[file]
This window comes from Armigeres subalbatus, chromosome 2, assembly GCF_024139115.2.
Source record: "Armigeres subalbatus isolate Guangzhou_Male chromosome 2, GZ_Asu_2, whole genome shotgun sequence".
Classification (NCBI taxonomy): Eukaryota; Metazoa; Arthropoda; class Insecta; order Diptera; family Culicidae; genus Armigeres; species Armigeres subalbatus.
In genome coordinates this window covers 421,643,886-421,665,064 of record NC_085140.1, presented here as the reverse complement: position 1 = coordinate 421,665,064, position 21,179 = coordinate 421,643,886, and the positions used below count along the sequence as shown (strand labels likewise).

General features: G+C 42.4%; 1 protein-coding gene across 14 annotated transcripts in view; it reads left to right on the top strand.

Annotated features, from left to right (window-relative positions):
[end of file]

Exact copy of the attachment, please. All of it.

This window comes from Armigeres subalbatus, chromosome 2, assembly GCF_024139115.2.
Source record: "Armigeres subalbatus isolate Guangzhou_Male chromosome 2, GZ_Asu_2, whole genome shotgun sequence".
Classification (NCBI taxonomy): Eukaryota; Metazoa; Arthropoda; class Insecta; order Diptera; family Culicidae; genus Armigeres; species Armigeres subalbatus.
In genome coordinates this window covers 421,643,886-421,665,064 of record NC_085140.1, presented here as the reverse complement: position 1 = coordinate 421,665,064, position 21,179 = coordinate 421,643,886, and the positions used below count along the sequence as shown (strand labels likewise).

General features: G+C 42.4%; 1 protein-coding gene across 14 annotated transcripts in view; it reads left to right on the top strand.

Annotated features, from left to right (window-relative positions):